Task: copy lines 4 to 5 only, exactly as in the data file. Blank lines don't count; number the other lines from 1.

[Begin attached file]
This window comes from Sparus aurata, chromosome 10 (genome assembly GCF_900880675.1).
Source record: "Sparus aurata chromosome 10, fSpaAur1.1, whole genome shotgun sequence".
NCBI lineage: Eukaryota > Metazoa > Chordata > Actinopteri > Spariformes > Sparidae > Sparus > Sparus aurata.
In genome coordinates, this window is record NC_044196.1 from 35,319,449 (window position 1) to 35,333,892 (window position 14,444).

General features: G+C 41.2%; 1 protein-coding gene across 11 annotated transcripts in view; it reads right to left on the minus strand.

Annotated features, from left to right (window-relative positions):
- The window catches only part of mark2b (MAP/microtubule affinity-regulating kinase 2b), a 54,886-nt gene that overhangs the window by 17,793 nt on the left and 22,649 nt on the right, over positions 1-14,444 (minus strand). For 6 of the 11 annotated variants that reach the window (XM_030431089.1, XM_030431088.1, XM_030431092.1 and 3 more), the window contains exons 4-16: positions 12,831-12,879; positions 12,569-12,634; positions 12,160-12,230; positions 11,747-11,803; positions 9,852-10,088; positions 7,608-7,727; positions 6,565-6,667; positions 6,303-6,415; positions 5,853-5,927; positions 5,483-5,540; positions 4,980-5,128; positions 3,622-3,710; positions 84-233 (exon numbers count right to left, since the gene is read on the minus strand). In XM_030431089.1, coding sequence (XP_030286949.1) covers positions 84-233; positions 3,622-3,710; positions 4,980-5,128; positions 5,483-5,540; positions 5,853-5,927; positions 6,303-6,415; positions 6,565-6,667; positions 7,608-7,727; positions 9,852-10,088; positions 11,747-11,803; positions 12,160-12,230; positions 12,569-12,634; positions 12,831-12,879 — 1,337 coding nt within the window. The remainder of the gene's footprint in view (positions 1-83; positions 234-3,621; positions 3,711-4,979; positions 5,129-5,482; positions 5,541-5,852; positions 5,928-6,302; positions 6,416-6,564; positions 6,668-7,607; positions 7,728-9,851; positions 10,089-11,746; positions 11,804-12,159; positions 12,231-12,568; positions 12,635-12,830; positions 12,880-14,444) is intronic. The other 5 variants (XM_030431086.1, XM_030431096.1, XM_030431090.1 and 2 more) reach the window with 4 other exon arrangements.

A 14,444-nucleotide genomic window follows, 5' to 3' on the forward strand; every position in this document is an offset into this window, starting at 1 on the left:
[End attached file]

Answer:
In genome coordinates, this window is record NC_044196.1 from 35,319,449 (window position 1) to 35,333,892 (window position 14,444).

General features: G+C 41.2%; 1 protein-coding gene across 11 annotated transcripts in view; it reads right to left on the minus strand.